Pyoverdines are Pseudomonas aeruginosa’s primary siderophores. These molecules, composed of a fluorescent chromophore attached to a peptide chain of 6–14 amino acids, are synthesized by the bacterium to scavenge iron (essential to its survival and growth) from its environment. Hijacking the siderophore pathway to use pyoverdine–antibiotic compounds in a Trojan horse approach has shown promise but remains very challenging because of the synthetic efforts involved. Indeed, both possible approaches (grafting an antibiotic on pyoverdine harvested from Pseudomonas or designing a total synthesis route) are costly, time-consuming and low-yield tasks. Designing comparatively simple analogs featuring the salient properties of the original siderophore is thus crucial for the conception of novel antibiotics to fight bacterial resistance. In this work, we focus on the replacement of the pyoverdine chromophore, a major roadblock on the synthetic pathway. We propose three simpler analogs and evaluate their ability to complex iron and interact with the FpvA transporter using molecular modeling techniques. Based on these results, we discuss the role of the native chromophore’s main features (polycyclicity, positive charge, flexibility) on pyoverdine’s ability to bind iron and be recognized by membrane transporter FpvA and propose guidelines for the design of effective synthetic siderophores.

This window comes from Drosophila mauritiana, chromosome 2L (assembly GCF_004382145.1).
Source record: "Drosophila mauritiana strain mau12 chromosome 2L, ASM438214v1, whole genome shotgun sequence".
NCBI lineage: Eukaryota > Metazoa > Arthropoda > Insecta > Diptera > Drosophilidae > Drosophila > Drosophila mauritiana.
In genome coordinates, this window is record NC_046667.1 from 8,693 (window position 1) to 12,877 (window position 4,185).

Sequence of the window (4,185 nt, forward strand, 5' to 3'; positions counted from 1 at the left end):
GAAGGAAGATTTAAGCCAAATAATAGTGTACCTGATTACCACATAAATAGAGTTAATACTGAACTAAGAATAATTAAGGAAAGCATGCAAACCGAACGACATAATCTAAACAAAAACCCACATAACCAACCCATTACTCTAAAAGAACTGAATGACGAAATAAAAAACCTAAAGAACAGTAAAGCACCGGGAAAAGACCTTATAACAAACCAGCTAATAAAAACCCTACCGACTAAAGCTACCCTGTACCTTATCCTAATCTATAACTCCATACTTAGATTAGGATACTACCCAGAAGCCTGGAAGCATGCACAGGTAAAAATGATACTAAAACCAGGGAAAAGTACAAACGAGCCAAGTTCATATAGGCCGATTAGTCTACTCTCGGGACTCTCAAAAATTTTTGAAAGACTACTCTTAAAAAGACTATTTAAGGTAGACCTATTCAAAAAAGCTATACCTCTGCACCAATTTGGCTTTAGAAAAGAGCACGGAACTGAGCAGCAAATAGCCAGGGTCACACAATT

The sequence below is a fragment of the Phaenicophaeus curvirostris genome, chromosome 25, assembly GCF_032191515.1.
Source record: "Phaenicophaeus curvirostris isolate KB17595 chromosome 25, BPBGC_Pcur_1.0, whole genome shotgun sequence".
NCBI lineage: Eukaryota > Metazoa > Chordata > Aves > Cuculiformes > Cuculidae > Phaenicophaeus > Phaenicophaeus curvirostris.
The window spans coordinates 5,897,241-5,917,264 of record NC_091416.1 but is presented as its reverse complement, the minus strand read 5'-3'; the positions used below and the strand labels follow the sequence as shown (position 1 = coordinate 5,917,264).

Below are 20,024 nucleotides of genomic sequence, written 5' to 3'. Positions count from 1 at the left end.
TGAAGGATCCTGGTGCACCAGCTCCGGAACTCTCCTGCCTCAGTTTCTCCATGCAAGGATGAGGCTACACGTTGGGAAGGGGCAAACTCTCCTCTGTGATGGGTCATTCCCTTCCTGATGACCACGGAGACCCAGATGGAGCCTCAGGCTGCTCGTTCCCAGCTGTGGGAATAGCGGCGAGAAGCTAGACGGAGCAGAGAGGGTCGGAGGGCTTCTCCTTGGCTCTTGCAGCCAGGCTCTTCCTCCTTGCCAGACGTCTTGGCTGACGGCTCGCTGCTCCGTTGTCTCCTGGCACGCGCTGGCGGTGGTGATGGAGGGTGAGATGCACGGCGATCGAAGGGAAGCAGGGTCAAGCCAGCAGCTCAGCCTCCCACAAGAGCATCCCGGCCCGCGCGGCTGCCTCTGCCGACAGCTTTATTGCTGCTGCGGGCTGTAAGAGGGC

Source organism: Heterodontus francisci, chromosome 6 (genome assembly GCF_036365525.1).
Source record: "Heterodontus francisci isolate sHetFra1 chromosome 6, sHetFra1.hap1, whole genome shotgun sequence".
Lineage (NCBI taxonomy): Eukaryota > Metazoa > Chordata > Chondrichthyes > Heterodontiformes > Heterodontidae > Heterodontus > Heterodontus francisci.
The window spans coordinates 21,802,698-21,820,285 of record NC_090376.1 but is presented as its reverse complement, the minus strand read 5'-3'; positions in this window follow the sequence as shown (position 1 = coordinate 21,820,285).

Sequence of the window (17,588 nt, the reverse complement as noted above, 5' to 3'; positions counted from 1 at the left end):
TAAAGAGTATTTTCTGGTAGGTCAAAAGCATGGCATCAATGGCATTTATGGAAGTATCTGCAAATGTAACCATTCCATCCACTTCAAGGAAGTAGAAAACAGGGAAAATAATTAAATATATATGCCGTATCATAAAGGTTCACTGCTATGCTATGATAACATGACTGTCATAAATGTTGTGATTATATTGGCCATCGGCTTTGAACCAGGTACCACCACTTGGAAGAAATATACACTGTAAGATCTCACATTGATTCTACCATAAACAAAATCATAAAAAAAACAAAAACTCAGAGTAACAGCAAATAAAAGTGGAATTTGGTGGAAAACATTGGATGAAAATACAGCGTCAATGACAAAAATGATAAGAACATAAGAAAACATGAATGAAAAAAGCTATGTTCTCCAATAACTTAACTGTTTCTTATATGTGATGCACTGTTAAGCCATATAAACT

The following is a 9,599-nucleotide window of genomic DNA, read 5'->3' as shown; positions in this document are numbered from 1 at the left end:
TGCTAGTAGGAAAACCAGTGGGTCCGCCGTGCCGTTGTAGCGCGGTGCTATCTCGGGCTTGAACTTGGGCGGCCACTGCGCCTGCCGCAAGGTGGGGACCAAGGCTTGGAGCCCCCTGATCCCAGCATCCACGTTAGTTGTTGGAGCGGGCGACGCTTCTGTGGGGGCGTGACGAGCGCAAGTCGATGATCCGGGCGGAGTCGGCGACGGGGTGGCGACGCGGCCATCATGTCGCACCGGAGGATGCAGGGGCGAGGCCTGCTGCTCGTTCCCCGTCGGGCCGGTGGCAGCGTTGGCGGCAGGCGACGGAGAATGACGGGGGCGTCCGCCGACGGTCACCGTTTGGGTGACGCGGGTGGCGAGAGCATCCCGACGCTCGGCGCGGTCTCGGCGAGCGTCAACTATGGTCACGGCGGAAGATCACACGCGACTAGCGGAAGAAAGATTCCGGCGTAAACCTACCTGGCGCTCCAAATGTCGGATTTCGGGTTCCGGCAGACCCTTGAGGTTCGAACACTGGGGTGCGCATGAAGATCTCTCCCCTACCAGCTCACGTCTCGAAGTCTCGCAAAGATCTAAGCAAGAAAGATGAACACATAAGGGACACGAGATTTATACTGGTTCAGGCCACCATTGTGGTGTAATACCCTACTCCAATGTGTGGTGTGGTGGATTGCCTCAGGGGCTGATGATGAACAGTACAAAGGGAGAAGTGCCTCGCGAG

Impact of iron coordination isomerism on pyoverdine recognition by the FpvA membrane transporter of Pseudomonas aeruginosa
Bouvier, B.; Cezard, C.
Phys. Chem. Chem. Phys. 2017, 19, 29498-29507.